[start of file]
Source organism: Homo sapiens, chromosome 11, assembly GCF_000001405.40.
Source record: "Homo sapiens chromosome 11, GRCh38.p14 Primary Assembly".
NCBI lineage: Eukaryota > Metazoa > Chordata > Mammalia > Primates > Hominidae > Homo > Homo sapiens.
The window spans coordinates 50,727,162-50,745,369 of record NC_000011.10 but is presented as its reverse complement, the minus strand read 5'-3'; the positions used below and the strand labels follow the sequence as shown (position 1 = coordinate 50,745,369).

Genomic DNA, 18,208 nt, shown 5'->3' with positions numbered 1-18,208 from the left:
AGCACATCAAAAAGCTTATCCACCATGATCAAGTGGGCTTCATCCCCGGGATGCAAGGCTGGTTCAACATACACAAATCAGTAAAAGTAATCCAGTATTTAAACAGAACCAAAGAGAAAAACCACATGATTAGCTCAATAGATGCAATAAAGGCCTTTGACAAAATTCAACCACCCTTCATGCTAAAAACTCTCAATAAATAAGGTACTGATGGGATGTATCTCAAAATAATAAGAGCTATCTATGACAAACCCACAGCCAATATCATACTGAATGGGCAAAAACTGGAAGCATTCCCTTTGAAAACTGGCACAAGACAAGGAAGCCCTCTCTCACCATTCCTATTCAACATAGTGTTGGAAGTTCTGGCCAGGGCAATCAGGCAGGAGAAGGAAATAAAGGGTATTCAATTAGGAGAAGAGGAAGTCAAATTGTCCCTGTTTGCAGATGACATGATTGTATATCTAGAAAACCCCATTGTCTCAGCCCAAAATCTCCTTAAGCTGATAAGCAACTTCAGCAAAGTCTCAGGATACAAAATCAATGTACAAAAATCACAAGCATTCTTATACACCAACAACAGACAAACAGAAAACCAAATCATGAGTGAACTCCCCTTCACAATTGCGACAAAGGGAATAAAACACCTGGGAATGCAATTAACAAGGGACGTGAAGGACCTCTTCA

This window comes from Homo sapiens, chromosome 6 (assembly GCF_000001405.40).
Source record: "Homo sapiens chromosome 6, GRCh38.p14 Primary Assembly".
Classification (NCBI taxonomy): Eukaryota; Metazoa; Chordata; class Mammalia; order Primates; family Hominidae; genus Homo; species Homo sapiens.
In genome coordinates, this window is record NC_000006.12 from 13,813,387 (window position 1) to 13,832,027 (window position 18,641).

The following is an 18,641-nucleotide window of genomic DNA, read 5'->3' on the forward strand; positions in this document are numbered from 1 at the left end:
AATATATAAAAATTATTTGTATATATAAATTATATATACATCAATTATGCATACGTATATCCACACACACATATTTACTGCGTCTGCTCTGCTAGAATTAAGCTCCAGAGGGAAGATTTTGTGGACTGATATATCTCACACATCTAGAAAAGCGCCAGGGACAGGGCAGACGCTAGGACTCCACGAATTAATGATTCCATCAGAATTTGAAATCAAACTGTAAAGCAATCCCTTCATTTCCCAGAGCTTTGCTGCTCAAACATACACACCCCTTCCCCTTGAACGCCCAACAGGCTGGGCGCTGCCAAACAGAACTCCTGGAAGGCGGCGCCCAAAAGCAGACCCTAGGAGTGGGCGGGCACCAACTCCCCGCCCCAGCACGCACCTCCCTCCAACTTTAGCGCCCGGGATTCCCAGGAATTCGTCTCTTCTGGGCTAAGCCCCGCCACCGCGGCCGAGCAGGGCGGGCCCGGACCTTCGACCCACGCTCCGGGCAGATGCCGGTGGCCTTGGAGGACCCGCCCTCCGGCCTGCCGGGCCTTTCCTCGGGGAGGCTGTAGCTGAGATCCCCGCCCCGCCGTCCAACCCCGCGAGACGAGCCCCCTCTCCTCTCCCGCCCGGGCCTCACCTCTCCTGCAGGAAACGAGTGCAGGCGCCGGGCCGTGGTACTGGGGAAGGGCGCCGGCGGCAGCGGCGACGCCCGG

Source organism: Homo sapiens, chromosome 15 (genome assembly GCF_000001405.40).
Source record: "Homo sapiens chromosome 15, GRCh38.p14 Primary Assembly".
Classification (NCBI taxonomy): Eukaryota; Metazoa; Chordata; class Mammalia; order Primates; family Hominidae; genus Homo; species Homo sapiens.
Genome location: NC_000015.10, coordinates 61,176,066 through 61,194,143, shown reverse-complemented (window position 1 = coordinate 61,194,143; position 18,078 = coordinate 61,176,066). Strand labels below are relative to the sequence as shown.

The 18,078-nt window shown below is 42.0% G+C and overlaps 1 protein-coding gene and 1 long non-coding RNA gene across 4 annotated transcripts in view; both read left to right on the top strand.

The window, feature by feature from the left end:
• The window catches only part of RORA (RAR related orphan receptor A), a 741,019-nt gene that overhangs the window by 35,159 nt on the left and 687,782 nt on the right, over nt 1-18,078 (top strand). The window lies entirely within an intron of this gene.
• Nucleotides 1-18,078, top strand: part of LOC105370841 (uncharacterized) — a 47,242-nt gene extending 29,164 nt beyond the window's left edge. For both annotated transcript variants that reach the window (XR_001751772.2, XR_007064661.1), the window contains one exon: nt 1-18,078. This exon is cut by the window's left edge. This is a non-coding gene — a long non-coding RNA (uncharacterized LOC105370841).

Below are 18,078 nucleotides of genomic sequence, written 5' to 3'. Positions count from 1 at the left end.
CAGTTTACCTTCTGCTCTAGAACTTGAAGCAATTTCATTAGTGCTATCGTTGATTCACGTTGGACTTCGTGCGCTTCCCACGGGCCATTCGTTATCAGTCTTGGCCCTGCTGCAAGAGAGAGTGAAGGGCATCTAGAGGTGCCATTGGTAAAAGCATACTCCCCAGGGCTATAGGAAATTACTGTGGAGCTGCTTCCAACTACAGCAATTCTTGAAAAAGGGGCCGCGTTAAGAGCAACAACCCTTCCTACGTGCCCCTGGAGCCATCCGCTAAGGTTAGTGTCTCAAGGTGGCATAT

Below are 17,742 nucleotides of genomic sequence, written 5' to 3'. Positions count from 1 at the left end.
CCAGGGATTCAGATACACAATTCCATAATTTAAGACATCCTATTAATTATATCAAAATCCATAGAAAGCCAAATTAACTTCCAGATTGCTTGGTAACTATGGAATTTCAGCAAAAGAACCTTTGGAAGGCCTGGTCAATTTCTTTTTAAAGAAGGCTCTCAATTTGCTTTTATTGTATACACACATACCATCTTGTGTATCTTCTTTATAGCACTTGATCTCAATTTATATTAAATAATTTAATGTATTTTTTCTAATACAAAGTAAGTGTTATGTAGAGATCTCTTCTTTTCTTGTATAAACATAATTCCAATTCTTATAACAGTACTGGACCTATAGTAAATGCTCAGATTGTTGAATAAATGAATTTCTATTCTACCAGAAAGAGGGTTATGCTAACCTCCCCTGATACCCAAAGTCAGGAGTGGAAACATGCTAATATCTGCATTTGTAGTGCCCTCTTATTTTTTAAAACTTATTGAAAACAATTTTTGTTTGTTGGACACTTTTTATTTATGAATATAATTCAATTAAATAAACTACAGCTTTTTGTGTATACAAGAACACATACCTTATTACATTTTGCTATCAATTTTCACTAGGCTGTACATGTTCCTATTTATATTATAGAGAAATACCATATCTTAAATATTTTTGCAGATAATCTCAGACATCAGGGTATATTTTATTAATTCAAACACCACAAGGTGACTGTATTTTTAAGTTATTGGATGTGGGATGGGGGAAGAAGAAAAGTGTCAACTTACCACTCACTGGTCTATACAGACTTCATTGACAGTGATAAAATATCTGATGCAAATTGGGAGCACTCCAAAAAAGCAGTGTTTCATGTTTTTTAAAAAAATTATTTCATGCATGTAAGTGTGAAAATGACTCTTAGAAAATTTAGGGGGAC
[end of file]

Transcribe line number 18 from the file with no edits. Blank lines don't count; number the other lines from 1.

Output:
The window, feature by feature from the left end: